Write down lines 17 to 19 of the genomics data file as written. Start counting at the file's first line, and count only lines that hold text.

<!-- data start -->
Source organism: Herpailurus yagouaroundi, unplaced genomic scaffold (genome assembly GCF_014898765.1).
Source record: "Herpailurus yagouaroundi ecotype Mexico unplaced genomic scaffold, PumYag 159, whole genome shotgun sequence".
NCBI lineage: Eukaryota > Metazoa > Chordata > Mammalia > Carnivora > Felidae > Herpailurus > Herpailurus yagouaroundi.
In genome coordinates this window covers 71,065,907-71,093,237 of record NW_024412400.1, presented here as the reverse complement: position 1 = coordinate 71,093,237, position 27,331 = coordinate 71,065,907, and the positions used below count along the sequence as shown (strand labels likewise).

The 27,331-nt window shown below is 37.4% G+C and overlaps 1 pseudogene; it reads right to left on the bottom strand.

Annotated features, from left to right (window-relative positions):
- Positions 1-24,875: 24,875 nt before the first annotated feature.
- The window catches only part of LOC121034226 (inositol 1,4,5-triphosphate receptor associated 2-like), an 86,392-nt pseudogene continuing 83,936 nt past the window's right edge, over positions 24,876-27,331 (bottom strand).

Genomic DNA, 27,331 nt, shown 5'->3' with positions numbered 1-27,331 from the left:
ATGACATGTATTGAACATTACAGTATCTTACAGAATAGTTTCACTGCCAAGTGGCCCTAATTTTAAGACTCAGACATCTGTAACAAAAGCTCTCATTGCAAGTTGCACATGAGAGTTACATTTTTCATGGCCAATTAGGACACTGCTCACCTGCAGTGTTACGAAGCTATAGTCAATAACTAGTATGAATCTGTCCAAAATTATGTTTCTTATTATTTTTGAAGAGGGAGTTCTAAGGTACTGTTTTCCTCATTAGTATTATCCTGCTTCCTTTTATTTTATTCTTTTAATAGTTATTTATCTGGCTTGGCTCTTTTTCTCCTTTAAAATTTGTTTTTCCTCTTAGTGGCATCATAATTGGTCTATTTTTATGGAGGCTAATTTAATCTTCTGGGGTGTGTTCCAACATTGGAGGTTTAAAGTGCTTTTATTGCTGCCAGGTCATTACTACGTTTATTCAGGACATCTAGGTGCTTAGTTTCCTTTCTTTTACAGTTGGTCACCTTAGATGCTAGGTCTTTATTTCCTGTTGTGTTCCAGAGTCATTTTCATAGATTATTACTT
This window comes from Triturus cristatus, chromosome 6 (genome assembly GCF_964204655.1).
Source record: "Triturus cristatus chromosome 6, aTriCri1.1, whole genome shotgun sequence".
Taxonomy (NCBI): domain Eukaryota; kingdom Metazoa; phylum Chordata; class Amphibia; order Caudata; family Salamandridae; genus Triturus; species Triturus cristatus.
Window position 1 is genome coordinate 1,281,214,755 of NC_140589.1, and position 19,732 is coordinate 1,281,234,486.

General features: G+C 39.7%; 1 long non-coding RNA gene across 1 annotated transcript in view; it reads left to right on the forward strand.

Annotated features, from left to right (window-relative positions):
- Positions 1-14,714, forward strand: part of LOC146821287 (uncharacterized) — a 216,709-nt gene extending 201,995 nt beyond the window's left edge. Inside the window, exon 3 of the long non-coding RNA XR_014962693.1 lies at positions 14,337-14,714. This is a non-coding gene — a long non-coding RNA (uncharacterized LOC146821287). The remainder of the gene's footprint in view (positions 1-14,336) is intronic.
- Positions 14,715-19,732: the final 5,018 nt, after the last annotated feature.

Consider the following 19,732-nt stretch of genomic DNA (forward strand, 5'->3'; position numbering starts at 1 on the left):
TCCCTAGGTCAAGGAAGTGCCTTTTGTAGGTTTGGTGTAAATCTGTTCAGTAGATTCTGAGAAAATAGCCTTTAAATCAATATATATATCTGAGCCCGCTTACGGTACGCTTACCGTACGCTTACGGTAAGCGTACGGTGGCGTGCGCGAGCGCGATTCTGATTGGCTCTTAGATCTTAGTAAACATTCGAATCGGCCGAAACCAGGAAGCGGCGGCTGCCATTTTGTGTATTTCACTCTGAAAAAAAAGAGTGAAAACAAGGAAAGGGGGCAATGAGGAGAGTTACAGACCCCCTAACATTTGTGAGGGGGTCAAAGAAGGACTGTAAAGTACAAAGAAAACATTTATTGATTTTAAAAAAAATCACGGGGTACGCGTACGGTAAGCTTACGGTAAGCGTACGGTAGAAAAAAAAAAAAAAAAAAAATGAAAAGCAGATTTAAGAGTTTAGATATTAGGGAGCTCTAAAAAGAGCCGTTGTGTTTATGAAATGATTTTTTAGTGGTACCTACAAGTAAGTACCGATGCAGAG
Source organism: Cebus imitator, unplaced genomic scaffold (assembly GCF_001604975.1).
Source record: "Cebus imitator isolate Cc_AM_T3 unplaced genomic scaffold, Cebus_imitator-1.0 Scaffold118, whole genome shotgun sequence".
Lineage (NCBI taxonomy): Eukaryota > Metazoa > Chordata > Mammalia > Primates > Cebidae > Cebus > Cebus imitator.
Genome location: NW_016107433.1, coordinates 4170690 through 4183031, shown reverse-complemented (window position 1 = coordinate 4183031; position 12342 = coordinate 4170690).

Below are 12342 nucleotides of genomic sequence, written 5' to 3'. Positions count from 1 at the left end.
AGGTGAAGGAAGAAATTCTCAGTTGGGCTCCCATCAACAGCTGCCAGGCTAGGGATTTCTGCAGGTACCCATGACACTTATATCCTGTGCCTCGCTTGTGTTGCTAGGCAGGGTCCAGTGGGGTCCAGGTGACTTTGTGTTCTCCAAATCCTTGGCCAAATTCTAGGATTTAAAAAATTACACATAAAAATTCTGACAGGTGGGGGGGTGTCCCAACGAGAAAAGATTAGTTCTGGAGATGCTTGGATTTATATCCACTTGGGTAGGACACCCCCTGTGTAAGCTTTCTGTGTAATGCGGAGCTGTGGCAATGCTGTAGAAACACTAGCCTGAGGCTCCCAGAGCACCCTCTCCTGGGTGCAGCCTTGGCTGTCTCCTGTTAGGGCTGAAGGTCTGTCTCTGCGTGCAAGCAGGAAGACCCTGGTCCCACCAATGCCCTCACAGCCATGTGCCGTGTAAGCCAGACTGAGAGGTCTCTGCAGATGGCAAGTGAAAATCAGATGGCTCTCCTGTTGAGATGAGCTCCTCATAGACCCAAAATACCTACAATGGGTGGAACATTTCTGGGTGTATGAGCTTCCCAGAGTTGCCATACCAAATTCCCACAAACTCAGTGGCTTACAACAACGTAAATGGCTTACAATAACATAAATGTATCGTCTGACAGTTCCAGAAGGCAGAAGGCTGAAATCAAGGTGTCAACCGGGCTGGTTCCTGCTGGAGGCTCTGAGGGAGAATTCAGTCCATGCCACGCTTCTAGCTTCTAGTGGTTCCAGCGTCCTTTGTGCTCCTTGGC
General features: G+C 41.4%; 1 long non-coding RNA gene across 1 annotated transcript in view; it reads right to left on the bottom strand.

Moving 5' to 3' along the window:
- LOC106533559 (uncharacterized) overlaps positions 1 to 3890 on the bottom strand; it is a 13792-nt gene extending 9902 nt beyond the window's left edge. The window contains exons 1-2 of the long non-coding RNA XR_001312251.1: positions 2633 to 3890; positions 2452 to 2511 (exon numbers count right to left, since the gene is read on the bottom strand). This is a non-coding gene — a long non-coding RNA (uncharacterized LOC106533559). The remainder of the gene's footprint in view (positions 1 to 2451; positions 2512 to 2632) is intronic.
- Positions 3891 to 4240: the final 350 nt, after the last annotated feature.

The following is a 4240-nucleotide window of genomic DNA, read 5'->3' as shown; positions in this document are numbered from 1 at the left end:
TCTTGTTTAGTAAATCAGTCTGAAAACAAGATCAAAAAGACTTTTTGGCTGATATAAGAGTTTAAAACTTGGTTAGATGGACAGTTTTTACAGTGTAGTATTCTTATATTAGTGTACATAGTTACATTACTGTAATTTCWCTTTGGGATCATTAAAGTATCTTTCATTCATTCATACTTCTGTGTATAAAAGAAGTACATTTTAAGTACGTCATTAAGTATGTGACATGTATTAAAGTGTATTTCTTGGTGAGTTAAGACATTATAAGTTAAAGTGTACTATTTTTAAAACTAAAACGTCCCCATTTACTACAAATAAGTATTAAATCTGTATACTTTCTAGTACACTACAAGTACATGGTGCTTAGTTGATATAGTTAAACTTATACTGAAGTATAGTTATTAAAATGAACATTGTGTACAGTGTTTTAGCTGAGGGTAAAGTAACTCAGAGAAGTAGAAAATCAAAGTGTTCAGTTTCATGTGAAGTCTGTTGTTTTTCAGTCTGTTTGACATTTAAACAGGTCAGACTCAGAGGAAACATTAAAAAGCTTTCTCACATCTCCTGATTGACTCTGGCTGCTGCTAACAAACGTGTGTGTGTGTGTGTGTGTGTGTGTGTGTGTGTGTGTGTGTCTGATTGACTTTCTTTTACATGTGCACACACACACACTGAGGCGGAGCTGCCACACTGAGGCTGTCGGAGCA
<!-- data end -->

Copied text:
- Positions 1-14,714, forward strand: part of LOC146821287 (uncharacterized) — a 216,709-nt gene extending 201,995 nt beyond the window's left edge. Inside the window, exon 3 of the long non-coding RNA XR_014962693.1 lies at positions 14,337-14,714. This is a non-coding gene — a long non-coding RNA (uncharacterized LOC146821287). The remainder of the gene's footprint in view (positions 1-14,336) is intronic.
- Positions 14,715-19,732: the final 5,018 nt, after the last annotated feature.

Consider the following 19,732-nt stretch of genomic DNA (forward strand, 5'->3'; position numbering starts at 1 on the left):